Digital Artifacts. Easier way to remove?

So this track that I’m working on has what I can only describe as digital artifacts.

A good example of what they sound like is here in this awesome sir’s post (see xtract.mp3):

In spectrogram view they are quite easy to see.
I could go through select the group and notch filter each one individually, but there is probably close to 1000 on the entire track. To make maters worse some of the good audio dips into the same frequencies as the digital artifacts. It also appears that the notch filter introduces it’s own blip of noise each time I run it.

Anywho, if there is an easier way to go about cutting those out that will be extremely helpful.


On your example, try removing all frequencies above 5kHz with the equalizer …

cut-off everything above 5khz equalization.png
Can compensate for the consequent loss of high frequencies (somewhat) using a harmonic exciter.

…I didn’t listen to the “sample file” because I’m at work.

It also appears that the notch filter introduces it’s own blip of noise each time I run it.

it might help if you select on [u]zero crossings[/u] but “glitches” can happen when an effect suddenly kicks-in or kicks-out.

The best solution would be to figure-out what’s causing the defects/glitches and prevent the problem instead of trying to fix it.

You can also try Click Removal or Repair, or you can use the Draw tool to re-draw the waveform (in the regular waveform view). Or there are several special-purpose applications designed for removing vinyl clicks & pops, such as Wave Corrector which is now free. (These vinyl clean-up tools sometimes work on other short-duration defects.)

So this track that I’m working o

What does that mean? Describe the show.

The best solution would be to figure-out what’s causing the defects/glitches and prevent the problem instead of trying to fix it.

Is it really that twittering bird in the background?

Many of the repair tools delete some musical tones from the performance. That means you are intentionally creating damage that sounds good. And it can be a really bad if your singer or musicians try to use that tone in the show. Audacity can’t tell and deletes all of them.

So best bet is clean the computer and stop all the other tasks, processes and apps and see if you can make the original damage stop. Prime suspects are Skype and Chat apps and Games. Do Not leave any of them running in the background. Windows can have its own filtering and processing that can get in the way.

Check here even if you don’t have any of these problems.


One more. Did you get that distortion during post production processing, or did the original music arrive like that? There are Audacity tools which can create distortion.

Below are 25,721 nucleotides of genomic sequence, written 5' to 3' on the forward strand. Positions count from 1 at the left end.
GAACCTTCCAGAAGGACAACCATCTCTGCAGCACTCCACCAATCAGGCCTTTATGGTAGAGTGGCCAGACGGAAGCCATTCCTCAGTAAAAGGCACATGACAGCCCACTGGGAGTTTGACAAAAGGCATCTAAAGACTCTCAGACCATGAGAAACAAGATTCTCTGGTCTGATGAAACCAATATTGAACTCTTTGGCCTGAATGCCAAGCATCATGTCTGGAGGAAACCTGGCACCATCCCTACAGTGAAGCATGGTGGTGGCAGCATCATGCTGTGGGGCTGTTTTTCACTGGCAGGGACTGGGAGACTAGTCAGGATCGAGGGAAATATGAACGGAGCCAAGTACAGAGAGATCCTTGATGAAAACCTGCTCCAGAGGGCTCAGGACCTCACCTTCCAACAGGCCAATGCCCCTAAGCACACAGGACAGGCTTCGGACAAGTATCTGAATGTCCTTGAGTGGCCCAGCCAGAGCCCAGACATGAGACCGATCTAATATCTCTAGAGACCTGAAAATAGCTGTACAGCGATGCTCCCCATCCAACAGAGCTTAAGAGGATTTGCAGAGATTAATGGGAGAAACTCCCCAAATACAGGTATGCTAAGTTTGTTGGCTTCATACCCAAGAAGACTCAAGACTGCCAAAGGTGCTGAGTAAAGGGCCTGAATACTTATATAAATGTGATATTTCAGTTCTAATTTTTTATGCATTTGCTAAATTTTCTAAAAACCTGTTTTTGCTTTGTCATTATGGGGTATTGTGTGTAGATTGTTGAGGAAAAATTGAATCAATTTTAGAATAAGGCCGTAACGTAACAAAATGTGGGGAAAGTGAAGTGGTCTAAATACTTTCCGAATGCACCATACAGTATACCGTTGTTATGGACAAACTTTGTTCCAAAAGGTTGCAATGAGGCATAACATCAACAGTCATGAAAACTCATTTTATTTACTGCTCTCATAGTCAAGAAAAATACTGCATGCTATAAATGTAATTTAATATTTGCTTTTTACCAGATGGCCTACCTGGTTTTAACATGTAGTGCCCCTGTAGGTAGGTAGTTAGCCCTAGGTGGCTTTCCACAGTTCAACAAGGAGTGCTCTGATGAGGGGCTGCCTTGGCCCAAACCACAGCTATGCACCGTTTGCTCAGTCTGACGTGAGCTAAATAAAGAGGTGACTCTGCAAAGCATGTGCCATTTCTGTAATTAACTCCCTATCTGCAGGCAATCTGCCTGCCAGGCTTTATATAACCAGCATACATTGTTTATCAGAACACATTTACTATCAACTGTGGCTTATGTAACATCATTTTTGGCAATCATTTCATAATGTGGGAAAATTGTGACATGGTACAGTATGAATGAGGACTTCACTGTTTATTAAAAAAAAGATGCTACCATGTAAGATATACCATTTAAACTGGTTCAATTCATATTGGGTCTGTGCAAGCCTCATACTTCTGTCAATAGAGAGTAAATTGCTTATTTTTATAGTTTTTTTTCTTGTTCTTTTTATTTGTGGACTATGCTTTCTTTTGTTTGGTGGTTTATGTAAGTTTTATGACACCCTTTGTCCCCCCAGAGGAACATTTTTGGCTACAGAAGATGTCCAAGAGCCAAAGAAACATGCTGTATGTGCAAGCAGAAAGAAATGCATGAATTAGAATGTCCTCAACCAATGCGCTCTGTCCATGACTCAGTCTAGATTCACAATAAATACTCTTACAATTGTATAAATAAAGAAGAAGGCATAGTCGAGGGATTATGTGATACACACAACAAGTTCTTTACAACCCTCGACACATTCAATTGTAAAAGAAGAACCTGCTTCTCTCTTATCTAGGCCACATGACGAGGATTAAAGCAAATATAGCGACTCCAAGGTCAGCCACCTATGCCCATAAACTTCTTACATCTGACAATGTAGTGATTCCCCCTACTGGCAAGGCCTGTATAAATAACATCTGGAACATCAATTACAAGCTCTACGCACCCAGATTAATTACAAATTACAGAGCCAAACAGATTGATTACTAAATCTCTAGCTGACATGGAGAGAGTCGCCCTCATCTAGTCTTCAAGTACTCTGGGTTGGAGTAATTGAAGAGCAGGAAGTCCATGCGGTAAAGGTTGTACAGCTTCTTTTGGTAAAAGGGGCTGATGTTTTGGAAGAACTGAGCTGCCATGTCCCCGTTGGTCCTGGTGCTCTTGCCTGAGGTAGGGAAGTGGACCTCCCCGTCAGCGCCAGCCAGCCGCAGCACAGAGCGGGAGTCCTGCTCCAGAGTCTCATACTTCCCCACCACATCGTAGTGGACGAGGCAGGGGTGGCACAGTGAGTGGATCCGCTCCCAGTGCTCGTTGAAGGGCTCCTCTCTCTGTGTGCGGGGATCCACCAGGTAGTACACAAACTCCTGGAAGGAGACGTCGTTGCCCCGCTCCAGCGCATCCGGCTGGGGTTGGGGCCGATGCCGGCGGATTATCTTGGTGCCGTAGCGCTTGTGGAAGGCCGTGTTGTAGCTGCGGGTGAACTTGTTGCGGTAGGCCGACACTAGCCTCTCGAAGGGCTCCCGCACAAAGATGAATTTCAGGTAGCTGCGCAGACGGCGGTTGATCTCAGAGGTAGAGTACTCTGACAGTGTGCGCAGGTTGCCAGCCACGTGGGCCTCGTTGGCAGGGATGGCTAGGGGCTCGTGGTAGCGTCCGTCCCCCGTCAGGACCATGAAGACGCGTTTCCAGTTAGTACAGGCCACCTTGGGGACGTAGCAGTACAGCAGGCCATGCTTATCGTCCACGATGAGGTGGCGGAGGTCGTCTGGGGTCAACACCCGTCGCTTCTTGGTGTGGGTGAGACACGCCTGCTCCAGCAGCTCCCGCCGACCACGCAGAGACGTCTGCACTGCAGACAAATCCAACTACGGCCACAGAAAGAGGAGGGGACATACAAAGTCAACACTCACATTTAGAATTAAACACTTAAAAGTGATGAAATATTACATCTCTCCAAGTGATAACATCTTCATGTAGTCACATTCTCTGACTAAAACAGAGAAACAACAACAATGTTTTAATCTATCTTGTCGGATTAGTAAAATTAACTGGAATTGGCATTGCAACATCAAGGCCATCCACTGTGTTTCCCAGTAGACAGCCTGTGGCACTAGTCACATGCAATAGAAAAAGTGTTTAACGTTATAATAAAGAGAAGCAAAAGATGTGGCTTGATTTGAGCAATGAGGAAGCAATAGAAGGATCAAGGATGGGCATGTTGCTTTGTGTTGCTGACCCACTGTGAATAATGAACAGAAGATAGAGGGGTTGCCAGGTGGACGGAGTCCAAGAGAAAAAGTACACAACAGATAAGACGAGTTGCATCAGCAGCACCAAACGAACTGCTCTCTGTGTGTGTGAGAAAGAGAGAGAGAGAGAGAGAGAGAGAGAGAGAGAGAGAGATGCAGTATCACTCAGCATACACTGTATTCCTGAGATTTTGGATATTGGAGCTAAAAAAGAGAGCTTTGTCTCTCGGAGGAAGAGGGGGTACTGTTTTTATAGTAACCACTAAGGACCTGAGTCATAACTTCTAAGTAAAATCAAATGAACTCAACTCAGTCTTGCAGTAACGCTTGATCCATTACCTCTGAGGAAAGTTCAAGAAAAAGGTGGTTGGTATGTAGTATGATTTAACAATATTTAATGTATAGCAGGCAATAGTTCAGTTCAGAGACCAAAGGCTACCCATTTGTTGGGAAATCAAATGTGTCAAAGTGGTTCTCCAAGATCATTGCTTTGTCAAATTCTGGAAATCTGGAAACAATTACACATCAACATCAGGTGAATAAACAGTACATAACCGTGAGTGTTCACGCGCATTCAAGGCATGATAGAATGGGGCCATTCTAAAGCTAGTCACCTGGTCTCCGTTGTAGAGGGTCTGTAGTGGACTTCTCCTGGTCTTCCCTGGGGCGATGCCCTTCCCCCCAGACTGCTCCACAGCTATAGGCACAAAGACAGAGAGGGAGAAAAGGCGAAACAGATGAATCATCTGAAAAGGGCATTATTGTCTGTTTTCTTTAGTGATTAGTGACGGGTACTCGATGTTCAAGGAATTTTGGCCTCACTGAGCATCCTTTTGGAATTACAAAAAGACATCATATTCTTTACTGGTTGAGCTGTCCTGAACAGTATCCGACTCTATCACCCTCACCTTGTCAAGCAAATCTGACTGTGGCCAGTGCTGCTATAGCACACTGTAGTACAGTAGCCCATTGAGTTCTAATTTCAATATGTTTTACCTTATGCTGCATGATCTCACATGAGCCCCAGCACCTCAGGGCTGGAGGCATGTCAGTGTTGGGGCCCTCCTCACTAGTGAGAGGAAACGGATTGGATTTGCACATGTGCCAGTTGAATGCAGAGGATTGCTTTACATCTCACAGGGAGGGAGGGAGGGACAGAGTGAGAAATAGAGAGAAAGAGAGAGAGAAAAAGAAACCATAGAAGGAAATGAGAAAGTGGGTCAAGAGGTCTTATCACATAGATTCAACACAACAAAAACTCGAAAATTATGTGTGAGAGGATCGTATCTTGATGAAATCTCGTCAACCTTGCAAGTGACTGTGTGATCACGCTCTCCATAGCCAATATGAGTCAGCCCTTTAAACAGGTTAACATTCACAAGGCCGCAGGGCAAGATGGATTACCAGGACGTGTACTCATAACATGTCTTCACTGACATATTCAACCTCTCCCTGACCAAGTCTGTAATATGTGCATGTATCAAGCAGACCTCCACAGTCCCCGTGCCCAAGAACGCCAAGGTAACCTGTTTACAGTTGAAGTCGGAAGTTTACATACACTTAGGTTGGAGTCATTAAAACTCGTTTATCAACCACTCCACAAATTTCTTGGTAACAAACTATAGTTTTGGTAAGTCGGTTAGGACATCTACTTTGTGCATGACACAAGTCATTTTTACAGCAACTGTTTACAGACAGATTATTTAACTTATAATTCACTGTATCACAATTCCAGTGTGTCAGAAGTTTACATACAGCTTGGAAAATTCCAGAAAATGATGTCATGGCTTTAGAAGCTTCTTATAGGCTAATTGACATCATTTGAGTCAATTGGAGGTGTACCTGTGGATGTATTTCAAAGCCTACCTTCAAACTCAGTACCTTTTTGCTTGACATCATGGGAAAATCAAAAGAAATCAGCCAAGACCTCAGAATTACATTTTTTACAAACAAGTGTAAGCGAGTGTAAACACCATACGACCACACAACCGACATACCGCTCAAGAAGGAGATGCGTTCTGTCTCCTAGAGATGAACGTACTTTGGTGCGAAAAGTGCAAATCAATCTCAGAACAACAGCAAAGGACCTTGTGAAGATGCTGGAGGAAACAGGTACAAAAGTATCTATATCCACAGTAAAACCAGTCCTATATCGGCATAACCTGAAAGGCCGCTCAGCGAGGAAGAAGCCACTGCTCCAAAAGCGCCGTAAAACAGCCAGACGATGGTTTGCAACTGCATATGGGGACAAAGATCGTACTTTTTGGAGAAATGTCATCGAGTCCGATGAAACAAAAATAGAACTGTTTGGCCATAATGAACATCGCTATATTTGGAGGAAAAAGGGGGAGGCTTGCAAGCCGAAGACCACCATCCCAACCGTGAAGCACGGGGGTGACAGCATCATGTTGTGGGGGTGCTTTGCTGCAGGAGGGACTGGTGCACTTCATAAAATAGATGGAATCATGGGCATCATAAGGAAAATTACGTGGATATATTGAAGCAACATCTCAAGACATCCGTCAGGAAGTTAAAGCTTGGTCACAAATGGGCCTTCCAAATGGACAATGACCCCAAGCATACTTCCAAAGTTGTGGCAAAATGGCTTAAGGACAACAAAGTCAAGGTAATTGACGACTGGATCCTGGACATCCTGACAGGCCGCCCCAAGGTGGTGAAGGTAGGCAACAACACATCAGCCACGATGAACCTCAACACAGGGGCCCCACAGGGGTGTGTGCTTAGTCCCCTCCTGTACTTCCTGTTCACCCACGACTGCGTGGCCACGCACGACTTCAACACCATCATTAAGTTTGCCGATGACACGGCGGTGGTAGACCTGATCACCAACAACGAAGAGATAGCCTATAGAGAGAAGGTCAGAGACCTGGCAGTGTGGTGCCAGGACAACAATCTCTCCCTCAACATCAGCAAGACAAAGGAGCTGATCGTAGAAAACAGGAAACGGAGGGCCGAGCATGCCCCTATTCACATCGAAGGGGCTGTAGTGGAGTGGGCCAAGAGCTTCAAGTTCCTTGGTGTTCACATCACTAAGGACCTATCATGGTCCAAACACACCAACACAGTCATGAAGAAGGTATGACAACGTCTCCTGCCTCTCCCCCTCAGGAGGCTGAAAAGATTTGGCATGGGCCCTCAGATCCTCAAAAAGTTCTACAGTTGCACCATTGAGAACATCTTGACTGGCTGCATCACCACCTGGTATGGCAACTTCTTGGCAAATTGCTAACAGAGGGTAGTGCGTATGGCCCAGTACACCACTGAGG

Hey! Thank you all for your replies!!!

Thanks DVDdoug! I’ll look into Wave Corrector.

So lemme provide additional information about what I have to work with and what I’ve done so far.

Can’t prevent in future recordings:
My mom sang at my great grandmother’s funeral a long time ago. Like 26 years ago. The recording was, at some point in the past, put onto a cd and then found recently and ripped to mp3 format. (I probably went wrong there to start.) My mom was diagnosed with and treated for thyroid cancer, which has left her singing days over. Thank goodness she is still with us. :slight_smile: Suffice it to say preventing the audio problems in the first place is long past.

The audio:
Here is some of the raw audio, and then at half way I’ve included what I’ve done to remove the noise so far (might want to skip to the middle as the 11k is pretty bad):

Here’s the full raw audio:
06 Track 6.mp3

Steps I’ve gone through:
I started by notching out that frequency around 11k. (trying to work on it hearing that whine is unbearable) Then pulled it through a reaper vst plugin called reafir_standalone, which enables noise gate, EQ, and noise subtraction. The Noise Gate is doing much of the heavy lifting cutting out all that background noise. However some of the background hiss and hum is loud enough to escape the gate. I didn’t really want to go to ham with the noise gate, because it would likely clip out some of the finer detail in the vocals. Then very minor noise subtraction, again, to avoid destroying fine detail.

That is what I’m left with. The vocals seem relatively intact (though if you notice something I could do differently to improve them more-so lemme know) However those little artifacts peppered throughout overwrite the “pristine” vocals. The piano is all but a lost cause, and don’t care too much about it sounding good.

I think it’s safe to say that those “digital artifacts” are in fact introduced by me as I’m trying to remove the noise. They are basically the remnants of what I can’t easily get rid of before hurting the vocals. I can see them each individually on that spectrogram, if I could just draw a box around just them and delete…

Thank you again sooo much for helping me work through this!

Spectrogram of the same audio before and after:
Here is that first part of the Voice.mp3 with the noise in spectrogram:
Raw Audio.PNG
And after noise removal in the second part of Voice.mp3:
Noise reduction.PNG

You’ve used the right type of tools, but you’ve dialled-in too much noise-reduction IMO.
Noise-reduction always does harm, use sparingly.
In your example some level of hiss is inevitable if you want to avoid conspicuous damage to the vocal …